After struggling to score even one run on Tuesday, the Red Sox offensive flood gates opened on Wednesday with a 9-0 shutout victory over the Orioles.
It was Boston’s first three-game sweep by the Sox in Baltimore since
September 18-20, 2009. It was payback for the Birds’ three-game sweep at Fenway just a few weeks ago. Most importantly, the win kept the Red Sox 3.0 games up in the division race over the Yankees, who finished their sweep of the Twins earlier in the day.
Late last night, the Indians beat the Angels, thereby assuring the Red Sox a postseason appearance this year. It is Boston’s first consecutive appearance in postseason play since competing in three straight seasons from 2007 to 2009.
“Just getting to the playoffs is not our goal,” Manager John Farrell reminded the Nation after last night’s game. “We’ve got a lot of work ahead of us.”
Farrell isn’t just standing on principle, there. The Sox do have a lot of work ahead of them, particularly when they return to Fenway for the final homestand of the season that concludes with four games against the tough Houston Astros. Meanwhile, the Yankees, who’ve are 10-2 for their last 12 games, face Toronto and the Rays, with a make-up game against the Royals, in what remains of their season.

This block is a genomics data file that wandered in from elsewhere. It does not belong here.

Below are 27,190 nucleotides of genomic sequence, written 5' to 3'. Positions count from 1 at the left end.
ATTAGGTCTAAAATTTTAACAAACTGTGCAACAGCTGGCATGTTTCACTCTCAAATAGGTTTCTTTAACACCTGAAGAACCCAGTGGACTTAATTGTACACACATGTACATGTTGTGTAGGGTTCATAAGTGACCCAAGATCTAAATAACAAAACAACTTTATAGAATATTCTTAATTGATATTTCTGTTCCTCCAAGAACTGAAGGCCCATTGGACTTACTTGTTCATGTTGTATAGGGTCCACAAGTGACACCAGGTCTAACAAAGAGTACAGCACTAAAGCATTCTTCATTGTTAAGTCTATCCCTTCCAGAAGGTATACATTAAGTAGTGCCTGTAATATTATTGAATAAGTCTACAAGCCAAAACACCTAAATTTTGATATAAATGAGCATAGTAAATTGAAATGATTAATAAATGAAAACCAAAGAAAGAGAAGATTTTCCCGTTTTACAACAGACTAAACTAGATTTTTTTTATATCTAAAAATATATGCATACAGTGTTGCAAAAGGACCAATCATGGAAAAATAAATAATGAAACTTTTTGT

With his wife and kids in the stands, Chris Sale made history on Wednesday, amassing his 300th strikeout this season. Sale is just the 16 major leaguer to reach that milestone (the 14th in the “Live Ball” era since 1920) and the first in the American League since Hall of Famer Pedro Martinez did it with Boston in 1999.
Martinez finished the 1999 season with 313 strikeouts, the most-ever by a Boston pitcher in a single season. Sale needs 13 more strikeouts in 2017, just as many as he had on Wednesday, to tie Pedro’s franchise record.
Wednesday’s was Sale’s 18th outing with 10+ strikeouts, the most in any season since Hall of Famer Randy Johnson had 23 such games with the Diamondbacks in 2001. In 13 road games this season Sale has collected double-digit strikeouts, eclipsing Johnson for the most such games by any major league pitcher since at least 1913.
After some shakiness post-All-Star break, Sale was absolutely dominant against the slugging Orioles. In addition to the 13 strikeouts, Sale allowed just four hits over 8.0 IP with no runs, no walks. The only other pitcher in Sox history to do that or better against the Orioles was Martinez on May 12, 2000 (2 hits, 15 strikeouts, also a 9-0 Boston win).
Just Another Day at the Office
Three other major league pitchers this season have matched what Sale did on Wednesday.
Max Scherzer, Clayton Kershaw, and Masahiro Tanaka have each worked at least 8.0 innings, struck out at least 13, and allowed no opponent runs and no opponent walks this season.
The difference is that Sale has done that in three games this season. The others have managed it just once.